During the two months we worked together, we tried to find Sherri medical treatment for her Clostridium difficile infection. This proved to be an essentially impossible task. Sherri called numerous doctors all over the country. Even though she offered to pay cash, no doctor would accept her as a patient because she didn’t have the right insurance. Eventually, we were able to get her insurance changed on July 1, 2015, but it was too late to be truly helpful. (C. diff is a bacteria that can cause life-threatening inflammation of the colon, fever, nausea, diarrhea, and abdominal pain. You can read more about C. diff here.)

While I was working with her, Sherri was unable to eat solid food, and survived on juice delivered to her home. Even the juice was hard to keep down, with all of the nausea and chronic diarrhea, which lead to Sherri becoming severely dehydrated. Sherri likely lost 20-30 pounds over the last year of her life due to being unable to eat and absorb nutrition.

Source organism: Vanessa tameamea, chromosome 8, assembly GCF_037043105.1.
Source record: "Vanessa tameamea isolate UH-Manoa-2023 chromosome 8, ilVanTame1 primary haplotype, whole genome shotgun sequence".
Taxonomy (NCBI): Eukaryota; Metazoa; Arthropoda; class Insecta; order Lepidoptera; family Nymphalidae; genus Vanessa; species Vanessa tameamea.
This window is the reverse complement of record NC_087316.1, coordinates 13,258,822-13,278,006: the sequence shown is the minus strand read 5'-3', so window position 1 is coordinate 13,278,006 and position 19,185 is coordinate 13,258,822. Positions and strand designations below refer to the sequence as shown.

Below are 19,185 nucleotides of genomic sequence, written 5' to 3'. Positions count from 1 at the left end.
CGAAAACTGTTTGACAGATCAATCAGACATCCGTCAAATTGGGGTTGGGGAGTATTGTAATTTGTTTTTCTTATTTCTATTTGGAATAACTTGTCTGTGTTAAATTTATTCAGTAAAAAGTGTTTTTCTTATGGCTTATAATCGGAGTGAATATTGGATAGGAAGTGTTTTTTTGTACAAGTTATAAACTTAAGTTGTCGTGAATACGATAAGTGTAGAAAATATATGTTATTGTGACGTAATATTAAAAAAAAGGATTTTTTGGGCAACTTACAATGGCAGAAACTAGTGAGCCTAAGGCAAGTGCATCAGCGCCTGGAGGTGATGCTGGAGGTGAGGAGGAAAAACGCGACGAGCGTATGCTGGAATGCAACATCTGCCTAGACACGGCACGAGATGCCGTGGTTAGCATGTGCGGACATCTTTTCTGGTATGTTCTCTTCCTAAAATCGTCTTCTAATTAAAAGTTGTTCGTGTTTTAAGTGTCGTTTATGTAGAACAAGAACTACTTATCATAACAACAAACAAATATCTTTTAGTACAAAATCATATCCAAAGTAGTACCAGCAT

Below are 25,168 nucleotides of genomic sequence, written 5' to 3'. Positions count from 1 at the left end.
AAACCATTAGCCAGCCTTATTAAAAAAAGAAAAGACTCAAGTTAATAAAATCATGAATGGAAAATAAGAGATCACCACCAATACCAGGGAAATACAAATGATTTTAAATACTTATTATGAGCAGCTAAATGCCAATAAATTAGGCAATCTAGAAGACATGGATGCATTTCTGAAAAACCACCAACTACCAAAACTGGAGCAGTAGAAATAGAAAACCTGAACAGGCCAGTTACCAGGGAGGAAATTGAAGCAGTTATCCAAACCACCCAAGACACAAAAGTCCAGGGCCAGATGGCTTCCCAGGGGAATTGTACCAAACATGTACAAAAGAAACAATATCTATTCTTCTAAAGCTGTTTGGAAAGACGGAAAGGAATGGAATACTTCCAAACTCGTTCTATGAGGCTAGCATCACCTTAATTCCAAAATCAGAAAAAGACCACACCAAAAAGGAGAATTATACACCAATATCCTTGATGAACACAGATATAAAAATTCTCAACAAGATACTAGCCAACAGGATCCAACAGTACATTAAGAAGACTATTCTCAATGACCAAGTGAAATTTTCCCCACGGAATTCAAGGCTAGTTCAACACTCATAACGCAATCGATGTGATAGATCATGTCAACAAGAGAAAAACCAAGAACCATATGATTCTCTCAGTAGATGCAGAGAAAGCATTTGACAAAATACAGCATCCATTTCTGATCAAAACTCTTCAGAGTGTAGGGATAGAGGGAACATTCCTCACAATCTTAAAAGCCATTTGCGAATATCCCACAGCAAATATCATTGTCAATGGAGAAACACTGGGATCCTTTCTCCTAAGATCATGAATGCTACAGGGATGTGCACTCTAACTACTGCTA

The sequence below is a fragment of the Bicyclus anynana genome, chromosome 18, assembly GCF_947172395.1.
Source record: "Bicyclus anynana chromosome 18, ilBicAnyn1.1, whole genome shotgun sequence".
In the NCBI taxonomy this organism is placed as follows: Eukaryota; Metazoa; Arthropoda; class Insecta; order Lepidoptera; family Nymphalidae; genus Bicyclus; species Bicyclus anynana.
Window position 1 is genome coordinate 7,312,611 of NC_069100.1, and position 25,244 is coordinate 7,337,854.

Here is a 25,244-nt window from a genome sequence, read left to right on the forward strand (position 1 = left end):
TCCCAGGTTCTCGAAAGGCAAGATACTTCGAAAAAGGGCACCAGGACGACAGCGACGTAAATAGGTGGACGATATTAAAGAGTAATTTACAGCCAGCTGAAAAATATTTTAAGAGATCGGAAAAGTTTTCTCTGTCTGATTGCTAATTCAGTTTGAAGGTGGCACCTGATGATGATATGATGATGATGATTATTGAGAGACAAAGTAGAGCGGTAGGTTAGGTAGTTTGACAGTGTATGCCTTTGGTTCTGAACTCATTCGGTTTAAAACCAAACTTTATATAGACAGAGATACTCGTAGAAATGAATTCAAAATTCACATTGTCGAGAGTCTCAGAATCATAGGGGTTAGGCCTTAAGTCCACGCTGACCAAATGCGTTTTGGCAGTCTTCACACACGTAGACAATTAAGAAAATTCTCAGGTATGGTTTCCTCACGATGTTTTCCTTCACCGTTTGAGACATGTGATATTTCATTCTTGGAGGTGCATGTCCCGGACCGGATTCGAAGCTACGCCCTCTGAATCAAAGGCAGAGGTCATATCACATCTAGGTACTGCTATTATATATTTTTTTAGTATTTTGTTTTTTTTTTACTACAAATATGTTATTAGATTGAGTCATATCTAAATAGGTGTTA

On Friday afternoon, July 3, I received a voice mail message from Sherri saying that she was going to the ER at Cedar Sinai Hospital due to her dehydration. That was the last time I would ever hear from her. She passed away just a few days later. Lynda Mannion, Sherri’s mother, struggled for months to obtain copies of the coroner’s report to find out exactly what happened. Although Sherri died in July 2015, Lynda did not receive the report on Sherri’s death until early 2016.